Jessica Alba is known for kicking ass as the Dark Angel, and more recently as Susan Storm/ The Invisible Woman in the Fantastic Four films.
But now, she's switching genre's a little and heading to the dark side in the thriller/horror flick, The Eye, a remake of the 2002 horror by the Pang brothers (The Messengers). Jessica stars as Sydney Wells, a very talented concert violinist; what has her standing apart from others is she is blind. That is until she undergoes a double corneal transplant to restore her sight.
Just as she's becoming accustomed to seeing, weird and strange things start happening around her. Could it be just Sydney adjusting to sight, a product of her imagination, or something horrifyingly real?
Movieweb.com and SplatterFilms.com was on the Los Angeles set of the film and had the chance to speak with Jessica, along with Alessandro Nivola and the French co-directors, David Moreau and Xavier Palud. We were also able to check out the opening scene of the film on the streets of downtown LA!
Jessica said moving in this genre direction was something she has been looking towards for a while. "I wanted to do something that transcended into the genre; Fantastic Four is a big Hollywood comic book movie, but the female character was more of a maternal figure and she was in a family dynamic, which, to me, was to me was much more interesting than a girl who was just in leather being sexy and cutting people's heads off. So I went into that because I felt that was also more of a family movie. But in this, it's really intelligent and it's a beautiful story of this girl's journey and getting her sight and dealing with never having it, gaining it, and then losing her sanity. It just happens to be wrapped up in a horror movie, and I think that's just much more interesting than just playing something like running around in a white t-shirt assaulting people."
She went on to say, "I totally appreciate that stuff, I really do; but, it's a lot more interesting for me to play someone who's blind and a classical violin player than..." And that's when Xavier jumped in with, "a girl running around the streets in her t-shirt in the rain."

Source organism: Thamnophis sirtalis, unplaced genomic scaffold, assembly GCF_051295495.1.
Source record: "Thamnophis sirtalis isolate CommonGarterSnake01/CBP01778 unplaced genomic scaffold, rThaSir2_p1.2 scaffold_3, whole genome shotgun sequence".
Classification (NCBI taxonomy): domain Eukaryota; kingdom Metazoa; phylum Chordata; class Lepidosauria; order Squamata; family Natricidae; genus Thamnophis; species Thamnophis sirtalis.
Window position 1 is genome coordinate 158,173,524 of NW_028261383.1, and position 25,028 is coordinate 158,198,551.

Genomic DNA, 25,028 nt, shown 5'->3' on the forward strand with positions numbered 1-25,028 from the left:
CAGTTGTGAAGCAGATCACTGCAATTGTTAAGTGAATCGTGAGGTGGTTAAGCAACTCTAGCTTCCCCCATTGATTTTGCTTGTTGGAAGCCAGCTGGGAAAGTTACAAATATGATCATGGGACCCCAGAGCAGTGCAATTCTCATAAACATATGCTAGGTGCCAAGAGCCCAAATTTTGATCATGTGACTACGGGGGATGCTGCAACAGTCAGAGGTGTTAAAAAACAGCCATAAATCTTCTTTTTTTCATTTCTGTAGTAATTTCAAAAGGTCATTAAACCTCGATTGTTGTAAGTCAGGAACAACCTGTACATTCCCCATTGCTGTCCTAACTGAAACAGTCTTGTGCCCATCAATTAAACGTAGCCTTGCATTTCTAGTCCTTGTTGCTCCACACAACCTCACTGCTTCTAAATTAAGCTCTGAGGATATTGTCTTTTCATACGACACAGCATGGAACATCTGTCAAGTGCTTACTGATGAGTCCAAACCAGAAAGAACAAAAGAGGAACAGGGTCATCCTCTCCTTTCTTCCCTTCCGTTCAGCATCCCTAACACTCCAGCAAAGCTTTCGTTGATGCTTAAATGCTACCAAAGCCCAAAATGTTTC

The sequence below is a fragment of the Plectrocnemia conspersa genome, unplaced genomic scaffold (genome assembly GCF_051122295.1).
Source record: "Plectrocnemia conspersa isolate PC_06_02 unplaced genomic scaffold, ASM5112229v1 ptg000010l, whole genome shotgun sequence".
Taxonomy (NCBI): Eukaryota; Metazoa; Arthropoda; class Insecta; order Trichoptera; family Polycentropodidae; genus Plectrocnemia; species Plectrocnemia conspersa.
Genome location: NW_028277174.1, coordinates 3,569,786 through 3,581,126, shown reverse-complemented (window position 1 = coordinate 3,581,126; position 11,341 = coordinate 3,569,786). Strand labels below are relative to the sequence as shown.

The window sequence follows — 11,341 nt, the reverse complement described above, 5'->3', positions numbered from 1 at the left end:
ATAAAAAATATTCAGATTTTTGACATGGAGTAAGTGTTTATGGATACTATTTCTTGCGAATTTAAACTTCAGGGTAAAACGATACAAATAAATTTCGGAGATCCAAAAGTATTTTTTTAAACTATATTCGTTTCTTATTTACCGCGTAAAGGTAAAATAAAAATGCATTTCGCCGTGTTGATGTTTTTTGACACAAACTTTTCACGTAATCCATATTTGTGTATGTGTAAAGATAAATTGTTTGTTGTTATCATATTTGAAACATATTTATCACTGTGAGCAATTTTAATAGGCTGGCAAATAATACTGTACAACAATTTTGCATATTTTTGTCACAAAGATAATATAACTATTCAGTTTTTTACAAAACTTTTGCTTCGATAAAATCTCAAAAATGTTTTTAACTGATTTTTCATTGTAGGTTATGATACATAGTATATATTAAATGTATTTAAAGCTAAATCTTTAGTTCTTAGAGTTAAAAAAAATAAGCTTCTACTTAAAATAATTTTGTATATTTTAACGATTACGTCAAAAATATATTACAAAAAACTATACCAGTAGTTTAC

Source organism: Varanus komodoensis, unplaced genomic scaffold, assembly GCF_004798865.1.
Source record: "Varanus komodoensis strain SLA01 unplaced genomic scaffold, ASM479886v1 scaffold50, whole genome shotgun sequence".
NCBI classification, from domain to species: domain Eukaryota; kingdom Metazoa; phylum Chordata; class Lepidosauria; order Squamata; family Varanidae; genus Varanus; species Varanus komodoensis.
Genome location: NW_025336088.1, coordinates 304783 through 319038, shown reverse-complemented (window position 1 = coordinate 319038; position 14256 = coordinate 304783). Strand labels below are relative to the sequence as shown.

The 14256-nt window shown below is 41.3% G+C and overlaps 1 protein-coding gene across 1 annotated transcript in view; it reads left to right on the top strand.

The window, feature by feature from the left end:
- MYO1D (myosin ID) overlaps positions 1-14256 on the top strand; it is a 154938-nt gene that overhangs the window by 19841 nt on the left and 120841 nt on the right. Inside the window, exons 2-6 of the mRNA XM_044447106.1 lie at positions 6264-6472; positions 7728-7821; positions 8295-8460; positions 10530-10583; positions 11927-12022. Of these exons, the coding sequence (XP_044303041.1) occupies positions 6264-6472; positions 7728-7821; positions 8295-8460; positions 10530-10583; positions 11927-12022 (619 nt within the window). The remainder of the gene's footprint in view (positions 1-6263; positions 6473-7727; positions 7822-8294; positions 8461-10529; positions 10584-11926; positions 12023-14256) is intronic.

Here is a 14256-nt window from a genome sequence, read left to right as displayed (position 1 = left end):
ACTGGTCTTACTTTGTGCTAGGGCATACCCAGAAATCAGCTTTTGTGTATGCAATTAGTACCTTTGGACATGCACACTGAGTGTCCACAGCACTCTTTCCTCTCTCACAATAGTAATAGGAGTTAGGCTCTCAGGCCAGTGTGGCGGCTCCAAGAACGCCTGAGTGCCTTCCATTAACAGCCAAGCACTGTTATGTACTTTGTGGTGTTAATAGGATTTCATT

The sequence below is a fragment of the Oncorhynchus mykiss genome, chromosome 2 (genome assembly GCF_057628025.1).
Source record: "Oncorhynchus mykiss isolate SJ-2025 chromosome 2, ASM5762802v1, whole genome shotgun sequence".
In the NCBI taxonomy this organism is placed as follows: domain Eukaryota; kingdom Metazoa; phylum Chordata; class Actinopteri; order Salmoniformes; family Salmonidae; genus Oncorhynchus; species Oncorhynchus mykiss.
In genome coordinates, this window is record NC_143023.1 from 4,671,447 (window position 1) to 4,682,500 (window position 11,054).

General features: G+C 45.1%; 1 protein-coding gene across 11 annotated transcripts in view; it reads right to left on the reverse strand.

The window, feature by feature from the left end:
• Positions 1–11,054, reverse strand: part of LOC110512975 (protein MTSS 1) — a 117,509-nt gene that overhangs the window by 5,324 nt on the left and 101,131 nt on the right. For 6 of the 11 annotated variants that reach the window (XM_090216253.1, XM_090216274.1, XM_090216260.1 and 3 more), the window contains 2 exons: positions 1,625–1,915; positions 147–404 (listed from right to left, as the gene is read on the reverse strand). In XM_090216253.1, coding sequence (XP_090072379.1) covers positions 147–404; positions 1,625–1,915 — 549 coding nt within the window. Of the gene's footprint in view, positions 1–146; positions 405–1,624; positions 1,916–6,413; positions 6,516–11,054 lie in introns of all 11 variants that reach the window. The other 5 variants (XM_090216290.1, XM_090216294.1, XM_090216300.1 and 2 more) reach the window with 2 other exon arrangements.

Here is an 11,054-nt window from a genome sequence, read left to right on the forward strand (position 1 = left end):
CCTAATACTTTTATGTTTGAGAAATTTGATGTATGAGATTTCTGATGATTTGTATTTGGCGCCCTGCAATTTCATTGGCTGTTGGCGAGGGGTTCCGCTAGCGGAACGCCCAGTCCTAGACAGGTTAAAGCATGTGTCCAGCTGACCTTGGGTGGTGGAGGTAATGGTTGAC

The two director thing has been something more popularized recently - and part of that might have to do with the dynamic of the Japanese horror influence. With the original film helmed by two people, it was natural for David and Xavier to step in and co-direct; plus, the duo took the reigns together on their previous film, Them. "I was really impressed with the movie they had done, and they had that old fashion style about it," says Alessandro. "They have this confidence about them that they can hold the camera a little longer - that's crucial to the fear factor of these movies. If you're able to disassociate too easily with the world of the film, the more real it becomes and the scarier it becomes - and they certainly have a knack for that."
Xavier says working with David has that organic feel - especially on a horror. "We basically do everything together, pre-production, everything. When we're on the set, maybe one that speaks more than the other, but it's pretty similar to working with one director." "We can concentrate on the story," added David "When you're alone, you wish you could have someone else for the story; we follow the same line."
"They're excellent, they really compliment each other," Jessica noted. "They're like a great married couple, an ideal marriage; they're each other's yin and yang. You guys have the same vision, right?"
And it was definitely true watching the action on the street; during the opening scene of the film, it's pouring down rain. However, outside, the sun was shining. Xavier and the assistant director constantly checked to make sure everything was perfect, whether that was looking at the angle of the taxi cab Jessica was walking out of or the alignment of the cars on the street. They were meticulous about getting every detail perfect.